Members of Iran’s paramilitary Basij force violently attacked several students at a peaceful protest at the University of Tehran on May 13, 2019.

The demonstrators had gathered to protest the increased presence of so-called “guidance” units charged by the government to enforce strict observance of Iran’s compulsory hijab law at the campus.

The Basij volunteer force operates under the Iranian military’s Islamic Revolutionary Guard Corps (IRGC). Its members are often seen harassing and beating people at public protests.

“It should not be forgotten that what little freedom the students have in this university in terms of their clothing is not because of the kindness of officials and administrators but achieved through nonstop resistance and perseverance by students to gain their inalienable rights,” said the students in a May 13 statement.

“Students reserve the right to confront such actions, defend their basic rights, and prevent anyone from undermining their dignity any longer,” added the statement.

An eyewitness told the Center for Human Rights in Iran (CHRI) that the protest, which began inside the amphitheater at the university’s College of Fine Arts, was in response to the stationing of increased numbers of female agents on campus to enforce a so-called “Hijab and Chastity Program.”

The protesters chanted slogans including “students would rather die than be humiliated,” “unemployment, slavery, women’s hijab compulsory,” and “reformists, conservatives, the game is over.”

“When the Basijis prevented the students from reading their statement against the mandatory hijab, the students began to chant ‘Yar-e Dabestani’ [‘My School Classmate’ – a patriotic song],” tweeted student activist Majid Dorri.

“You had to see the frustration on the faces of those who disrupted the gathering and hear the sound of solidarity among the students in the university which is, and has always been, louder than dictatorship,” he added.

Images and video clips shared on social media showed students being physically assaulted by Basijis and other plainclothes agents.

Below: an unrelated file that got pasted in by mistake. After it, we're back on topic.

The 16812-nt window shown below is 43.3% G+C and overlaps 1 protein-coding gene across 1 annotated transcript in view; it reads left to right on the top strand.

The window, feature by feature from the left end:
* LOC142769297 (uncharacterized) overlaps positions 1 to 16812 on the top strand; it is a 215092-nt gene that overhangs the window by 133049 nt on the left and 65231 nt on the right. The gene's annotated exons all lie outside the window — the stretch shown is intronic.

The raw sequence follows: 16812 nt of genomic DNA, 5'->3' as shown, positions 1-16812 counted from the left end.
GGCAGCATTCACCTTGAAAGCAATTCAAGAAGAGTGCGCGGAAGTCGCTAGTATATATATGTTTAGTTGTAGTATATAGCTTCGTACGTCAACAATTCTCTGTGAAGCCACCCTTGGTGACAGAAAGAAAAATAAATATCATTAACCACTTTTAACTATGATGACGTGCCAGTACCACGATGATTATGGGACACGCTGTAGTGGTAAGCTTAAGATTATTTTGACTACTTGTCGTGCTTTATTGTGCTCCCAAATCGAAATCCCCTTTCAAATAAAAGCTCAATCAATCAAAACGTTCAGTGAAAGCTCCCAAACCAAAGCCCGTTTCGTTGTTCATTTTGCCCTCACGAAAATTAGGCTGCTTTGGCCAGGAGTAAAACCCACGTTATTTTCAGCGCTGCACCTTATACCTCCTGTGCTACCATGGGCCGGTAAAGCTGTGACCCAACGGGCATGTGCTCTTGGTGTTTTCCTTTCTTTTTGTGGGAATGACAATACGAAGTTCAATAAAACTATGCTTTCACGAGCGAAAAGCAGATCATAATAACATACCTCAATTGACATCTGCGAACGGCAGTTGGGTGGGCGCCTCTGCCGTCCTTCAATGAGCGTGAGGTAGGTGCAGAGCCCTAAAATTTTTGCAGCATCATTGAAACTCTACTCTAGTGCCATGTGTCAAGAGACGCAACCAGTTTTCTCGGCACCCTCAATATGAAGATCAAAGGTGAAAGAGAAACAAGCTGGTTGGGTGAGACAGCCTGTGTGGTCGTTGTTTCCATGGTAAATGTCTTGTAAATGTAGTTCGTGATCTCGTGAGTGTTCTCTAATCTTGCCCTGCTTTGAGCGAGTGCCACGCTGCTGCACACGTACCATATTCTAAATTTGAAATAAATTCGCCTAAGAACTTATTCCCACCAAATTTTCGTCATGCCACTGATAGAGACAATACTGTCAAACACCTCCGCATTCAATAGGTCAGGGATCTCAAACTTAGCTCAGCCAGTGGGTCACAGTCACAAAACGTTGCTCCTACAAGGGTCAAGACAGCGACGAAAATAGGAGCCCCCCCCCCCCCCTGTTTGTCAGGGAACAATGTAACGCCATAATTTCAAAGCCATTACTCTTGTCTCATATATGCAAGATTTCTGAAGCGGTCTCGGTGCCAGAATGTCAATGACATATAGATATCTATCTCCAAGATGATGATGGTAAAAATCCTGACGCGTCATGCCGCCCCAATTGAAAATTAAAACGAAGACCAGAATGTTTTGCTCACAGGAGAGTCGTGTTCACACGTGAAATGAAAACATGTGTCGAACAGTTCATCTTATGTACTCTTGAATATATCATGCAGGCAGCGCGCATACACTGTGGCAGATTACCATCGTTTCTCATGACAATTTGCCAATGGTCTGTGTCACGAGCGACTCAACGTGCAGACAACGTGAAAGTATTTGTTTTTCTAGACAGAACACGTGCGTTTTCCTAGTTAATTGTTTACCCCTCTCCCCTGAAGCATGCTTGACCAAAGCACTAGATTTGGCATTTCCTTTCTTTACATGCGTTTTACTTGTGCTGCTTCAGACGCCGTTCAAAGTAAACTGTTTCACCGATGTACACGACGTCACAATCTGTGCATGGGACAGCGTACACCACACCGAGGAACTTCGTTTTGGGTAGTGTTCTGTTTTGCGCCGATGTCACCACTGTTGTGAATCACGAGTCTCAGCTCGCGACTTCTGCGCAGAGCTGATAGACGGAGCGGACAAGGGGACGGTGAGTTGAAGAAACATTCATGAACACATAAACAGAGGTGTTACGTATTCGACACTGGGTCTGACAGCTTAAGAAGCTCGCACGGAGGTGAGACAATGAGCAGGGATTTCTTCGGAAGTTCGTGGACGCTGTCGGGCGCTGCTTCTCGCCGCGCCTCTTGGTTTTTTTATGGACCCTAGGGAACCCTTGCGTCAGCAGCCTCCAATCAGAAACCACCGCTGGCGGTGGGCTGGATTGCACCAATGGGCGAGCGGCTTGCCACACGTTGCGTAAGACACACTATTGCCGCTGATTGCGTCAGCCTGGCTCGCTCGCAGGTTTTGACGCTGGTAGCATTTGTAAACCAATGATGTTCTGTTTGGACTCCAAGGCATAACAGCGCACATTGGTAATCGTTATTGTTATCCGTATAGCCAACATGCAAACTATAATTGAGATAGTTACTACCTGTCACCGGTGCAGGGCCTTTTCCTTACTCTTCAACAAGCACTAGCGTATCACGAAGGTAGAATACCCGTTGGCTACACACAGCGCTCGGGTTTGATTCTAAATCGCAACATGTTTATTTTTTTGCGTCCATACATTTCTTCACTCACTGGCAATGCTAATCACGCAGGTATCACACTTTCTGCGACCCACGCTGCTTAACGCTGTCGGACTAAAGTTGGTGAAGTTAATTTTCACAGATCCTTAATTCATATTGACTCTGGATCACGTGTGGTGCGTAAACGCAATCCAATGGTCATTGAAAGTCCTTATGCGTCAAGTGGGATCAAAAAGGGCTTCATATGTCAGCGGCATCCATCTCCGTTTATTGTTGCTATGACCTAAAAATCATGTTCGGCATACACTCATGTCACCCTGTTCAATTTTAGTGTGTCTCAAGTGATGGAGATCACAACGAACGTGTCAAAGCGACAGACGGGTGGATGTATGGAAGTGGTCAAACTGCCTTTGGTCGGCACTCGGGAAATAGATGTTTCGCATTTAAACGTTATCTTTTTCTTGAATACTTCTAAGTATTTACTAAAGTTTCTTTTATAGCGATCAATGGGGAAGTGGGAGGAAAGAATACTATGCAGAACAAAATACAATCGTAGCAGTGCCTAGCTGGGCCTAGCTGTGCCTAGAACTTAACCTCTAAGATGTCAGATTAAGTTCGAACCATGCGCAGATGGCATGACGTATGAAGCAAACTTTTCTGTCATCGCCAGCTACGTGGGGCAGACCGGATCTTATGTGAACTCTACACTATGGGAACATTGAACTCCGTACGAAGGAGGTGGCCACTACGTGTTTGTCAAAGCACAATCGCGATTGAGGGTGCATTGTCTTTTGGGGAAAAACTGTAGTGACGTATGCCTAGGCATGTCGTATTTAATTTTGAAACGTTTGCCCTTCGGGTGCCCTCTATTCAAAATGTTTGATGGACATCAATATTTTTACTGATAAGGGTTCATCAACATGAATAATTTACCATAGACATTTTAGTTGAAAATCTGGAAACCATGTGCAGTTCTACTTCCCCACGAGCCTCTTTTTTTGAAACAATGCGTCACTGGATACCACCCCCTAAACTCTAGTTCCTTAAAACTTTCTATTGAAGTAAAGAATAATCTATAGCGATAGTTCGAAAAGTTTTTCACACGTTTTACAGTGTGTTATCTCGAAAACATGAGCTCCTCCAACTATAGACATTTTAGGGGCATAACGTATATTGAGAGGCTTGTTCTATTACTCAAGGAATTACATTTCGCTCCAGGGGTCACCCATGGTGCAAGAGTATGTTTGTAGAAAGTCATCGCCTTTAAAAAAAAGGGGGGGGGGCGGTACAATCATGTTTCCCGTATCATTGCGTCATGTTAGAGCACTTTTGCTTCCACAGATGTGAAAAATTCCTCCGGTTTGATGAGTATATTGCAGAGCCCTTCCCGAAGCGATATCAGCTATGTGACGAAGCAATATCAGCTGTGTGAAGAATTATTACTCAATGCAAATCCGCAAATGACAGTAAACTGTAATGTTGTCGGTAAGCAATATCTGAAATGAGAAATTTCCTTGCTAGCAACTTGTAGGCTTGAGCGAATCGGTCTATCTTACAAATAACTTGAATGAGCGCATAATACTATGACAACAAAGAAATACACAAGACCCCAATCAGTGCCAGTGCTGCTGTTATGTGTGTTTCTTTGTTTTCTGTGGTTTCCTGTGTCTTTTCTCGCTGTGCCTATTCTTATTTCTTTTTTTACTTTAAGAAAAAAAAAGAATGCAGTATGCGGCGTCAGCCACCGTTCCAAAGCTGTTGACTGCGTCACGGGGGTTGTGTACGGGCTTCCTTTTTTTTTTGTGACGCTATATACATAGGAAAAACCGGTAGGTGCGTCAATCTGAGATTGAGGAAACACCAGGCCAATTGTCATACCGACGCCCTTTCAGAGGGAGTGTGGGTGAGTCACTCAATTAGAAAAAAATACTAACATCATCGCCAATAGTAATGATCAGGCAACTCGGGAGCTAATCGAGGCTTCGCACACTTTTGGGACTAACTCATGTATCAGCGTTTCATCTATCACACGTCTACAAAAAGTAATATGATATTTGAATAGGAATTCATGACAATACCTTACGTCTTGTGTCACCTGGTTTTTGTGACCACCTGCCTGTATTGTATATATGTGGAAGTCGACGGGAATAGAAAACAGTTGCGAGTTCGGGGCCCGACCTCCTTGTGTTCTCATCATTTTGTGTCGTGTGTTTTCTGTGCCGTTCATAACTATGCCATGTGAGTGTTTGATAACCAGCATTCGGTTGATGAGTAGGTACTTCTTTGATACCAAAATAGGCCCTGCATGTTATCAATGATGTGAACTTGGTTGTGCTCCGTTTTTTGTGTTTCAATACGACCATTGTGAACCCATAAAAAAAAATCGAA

“Forcing and compelling a certain kind of clothing on students is a flagrant affront against their privacy, a blatant violation of their human rights, and an outright injustice toward female students,” said a statement published by the National Council of Student Guilds’ (NCSG) Telegram app channel on May 13.

“Such confrontations will only cause tension on campus and shut the doors of reason at a time when universities need to be a place of calm and coexistence among everyone with different ideologies and lifestyles,” added the statement.

In one video clip shared on the Telegram messaging app, a Basiji is seen assaulting a protester on the amphitheater’s stage as the university’s deputy chancellor Majid Sarhangi was trying to talk to students about their concerns.

The NCSG reported that in addition to Basij units, the protesters were met with “a large group from agencies outside the university, such as the seminary schools.”

The increased presence of the hijab enforcement units on campus follows an April 2019 decision by the Committee for the Islamization of Universities to amend the academic disciplinary regulations law, which allows university and judicial authorities to punish students for their online posts.

According to state officials, more than 150 university students were arrested in the aftermath of nationwide protests in Iran in December 2017 and January 2018.

In August 2018, 22 university students were issued heavy prison sentences under “national security” charges for allegedly attending the protests.

Source » iranhumanrights